Just in time for Halloween, NASA has released ghostly images of the icy geysers shooting out of Saturn's moon Enceladus. More data taken during the Cassini spacecraft's deepest-ever dive through the plume will be released in coming days as scientists use the spacecraft's data to answer questions about whether, and to what extent, Enceladus is friendly to life.
The dive through the plume of water particles, organic molecules and other chemicals may have been deep, but it didn't last very long. Researchers estimated before the flyby that the spacecraft would whiz through the plume at about 19,000 miles per hour, and that this pass would last only tens of seconds.
The images aren't all that Cassini's sending back. Before passing through the plume, the spacecraft was reoriented so that its gas and dust analyzing instruments would be able to capture as much data as possible. Those measurements should give researchers an even better look at what lies within the icy moon – and whether it's a habitable environment.
Linda Spilker, Cassini's project scientist at NASA's Jet Propulsion Laboratory, ticked off the objectives of this deep dive during a briefing earlier this week. First, the researchers want to confirm the presence of molecular hydrogen in the plume, because that would serve as freestanding evidence that there's hydrothermal activity going on beneath Enceladus, perhaps akin to the hydrothermal vents on Earth that host deepwater microbial life. The more hydrogen they find, the more hydrothermal activity (and thus, available energy for those hypothetical microbes) there is.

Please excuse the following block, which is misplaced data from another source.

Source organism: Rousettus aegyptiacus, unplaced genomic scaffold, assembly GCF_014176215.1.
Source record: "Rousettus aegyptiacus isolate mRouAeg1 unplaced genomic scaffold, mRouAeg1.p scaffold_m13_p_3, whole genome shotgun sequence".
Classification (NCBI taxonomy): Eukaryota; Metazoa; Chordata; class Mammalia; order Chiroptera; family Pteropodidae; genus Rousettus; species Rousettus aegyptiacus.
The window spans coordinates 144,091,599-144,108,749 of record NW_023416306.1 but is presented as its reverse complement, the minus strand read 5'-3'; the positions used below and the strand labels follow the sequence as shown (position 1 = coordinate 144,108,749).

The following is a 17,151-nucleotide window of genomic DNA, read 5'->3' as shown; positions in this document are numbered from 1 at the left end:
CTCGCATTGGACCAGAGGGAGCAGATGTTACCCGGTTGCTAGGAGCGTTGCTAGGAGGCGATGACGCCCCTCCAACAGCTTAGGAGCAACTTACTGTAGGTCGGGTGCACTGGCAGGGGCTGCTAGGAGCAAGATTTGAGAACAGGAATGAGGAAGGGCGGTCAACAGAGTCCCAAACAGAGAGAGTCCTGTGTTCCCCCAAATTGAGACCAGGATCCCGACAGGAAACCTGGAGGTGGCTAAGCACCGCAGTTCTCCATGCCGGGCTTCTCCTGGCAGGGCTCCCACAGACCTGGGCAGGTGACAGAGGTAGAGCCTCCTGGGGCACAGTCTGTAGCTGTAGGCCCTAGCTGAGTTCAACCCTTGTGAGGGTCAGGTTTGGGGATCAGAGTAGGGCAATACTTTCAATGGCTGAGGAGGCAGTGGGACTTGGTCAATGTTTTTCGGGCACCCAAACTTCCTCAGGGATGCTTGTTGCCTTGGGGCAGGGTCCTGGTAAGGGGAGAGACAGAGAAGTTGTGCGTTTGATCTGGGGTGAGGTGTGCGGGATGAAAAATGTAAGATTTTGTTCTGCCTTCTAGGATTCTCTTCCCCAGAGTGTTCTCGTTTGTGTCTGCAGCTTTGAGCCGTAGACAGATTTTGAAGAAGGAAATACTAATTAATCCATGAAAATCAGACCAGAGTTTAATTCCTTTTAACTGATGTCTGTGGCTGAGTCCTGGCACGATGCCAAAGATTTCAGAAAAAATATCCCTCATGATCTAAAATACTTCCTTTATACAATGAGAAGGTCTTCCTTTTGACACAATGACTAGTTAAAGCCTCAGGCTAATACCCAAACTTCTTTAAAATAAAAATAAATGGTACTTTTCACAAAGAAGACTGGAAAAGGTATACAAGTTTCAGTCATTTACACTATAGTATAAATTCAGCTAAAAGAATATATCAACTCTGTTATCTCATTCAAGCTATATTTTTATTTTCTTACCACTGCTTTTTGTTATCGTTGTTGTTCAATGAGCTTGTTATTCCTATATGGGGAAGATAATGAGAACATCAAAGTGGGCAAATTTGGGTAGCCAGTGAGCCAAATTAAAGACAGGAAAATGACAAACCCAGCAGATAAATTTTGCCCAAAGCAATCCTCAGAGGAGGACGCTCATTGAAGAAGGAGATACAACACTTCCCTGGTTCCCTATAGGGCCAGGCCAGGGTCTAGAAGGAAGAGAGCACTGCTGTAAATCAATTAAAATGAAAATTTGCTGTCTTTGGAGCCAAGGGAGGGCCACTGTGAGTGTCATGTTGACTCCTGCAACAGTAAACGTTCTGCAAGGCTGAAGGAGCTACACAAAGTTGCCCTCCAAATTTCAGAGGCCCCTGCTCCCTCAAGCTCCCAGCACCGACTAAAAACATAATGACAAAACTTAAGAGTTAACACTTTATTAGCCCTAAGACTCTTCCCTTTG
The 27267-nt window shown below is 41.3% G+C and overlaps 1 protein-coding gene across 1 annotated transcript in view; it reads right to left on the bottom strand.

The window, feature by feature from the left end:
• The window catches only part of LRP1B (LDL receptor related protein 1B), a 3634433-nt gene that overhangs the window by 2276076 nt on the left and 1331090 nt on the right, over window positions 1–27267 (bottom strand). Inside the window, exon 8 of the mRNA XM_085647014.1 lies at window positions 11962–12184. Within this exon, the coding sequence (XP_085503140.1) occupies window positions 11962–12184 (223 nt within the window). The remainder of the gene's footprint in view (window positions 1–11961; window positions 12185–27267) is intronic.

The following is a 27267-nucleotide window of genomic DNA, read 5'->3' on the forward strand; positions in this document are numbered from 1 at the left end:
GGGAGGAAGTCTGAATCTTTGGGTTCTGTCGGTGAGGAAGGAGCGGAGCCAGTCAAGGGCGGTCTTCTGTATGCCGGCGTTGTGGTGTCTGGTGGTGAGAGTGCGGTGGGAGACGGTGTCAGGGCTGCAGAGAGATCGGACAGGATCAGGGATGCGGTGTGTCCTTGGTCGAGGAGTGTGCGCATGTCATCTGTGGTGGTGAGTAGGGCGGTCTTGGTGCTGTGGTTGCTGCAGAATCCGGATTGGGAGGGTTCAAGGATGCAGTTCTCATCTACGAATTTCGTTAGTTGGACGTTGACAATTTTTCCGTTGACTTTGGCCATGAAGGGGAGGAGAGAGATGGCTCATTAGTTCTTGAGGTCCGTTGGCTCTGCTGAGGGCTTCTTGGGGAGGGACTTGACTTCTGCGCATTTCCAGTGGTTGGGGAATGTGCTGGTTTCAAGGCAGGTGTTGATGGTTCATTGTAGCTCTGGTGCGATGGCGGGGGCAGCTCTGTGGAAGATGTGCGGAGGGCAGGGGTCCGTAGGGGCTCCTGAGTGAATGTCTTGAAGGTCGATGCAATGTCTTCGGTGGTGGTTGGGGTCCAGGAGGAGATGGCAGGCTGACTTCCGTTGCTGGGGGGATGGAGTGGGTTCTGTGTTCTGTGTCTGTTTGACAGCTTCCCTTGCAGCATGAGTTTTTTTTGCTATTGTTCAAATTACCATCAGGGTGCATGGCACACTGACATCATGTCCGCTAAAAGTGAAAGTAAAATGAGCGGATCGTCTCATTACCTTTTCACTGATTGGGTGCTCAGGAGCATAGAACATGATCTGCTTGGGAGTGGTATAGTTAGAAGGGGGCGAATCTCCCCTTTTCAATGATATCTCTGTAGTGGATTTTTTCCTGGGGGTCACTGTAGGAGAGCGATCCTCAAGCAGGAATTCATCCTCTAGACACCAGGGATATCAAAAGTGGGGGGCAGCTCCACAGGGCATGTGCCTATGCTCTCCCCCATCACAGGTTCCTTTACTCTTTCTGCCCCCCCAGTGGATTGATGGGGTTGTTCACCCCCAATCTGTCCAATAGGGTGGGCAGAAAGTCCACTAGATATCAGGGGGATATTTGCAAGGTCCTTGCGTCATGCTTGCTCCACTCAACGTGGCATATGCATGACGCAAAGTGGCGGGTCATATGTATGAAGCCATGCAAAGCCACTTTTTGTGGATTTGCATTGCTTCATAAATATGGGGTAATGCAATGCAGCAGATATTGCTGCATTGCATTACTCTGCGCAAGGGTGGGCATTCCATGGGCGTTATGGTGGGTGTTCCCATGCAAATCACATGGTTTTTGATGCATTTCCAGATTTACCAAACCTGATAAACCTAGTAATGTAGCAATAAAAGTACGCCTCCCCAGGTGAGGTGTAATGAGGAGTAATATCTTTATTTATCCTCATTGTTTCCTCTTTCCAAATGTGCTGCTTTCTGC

This flyby wasn't Cassini's closest to the surface, but it was the deepest dive through the plume. Scientists have already spotted organic molecules like methane in the geyser, but this plunge – coming within 30 miles of the moon's surface – allowed them to sample a denser part of the plume. It could also allow them to see more complex organic molecules, since heavier chemicals in the plume wouldn't float up as high as their lighter peers.
"We might find new organics that we haven't seen previously that are just at the limits of our detection," Spilker said at the NASA briefing.
The scientists also want to find out whether the plumes of gas coming out from four "tiger stripe" slits around the south pole are shooting out like jets or erupting continuously along the length of each stripe like a "curtain" of material. Solving that mystery could offer insight into how long Enceladus has been active, she added.
Compared to Jupiter's moon Europa, which also hosts an ocean, Enceladus is a tiny moon, only about 300 miles across. And yet this water world could potentially help answer some profound questions about our place in the universe.
"If [life] arose twice in one solar system, the implications for how probable and how frequent it arises in the universe as a whole are profound," Curt Niebur, Cassini's program scientist at NASA in Washington, D.C., said during the briefing.
But don't go packing for a trip just yet; like NASA's Curiosity rover on Mars, Cassini doesn't have the instruments to look for living things – just for the signs of a habitable environment. Searching for biosignatures and other hints of life would be up to a future mission.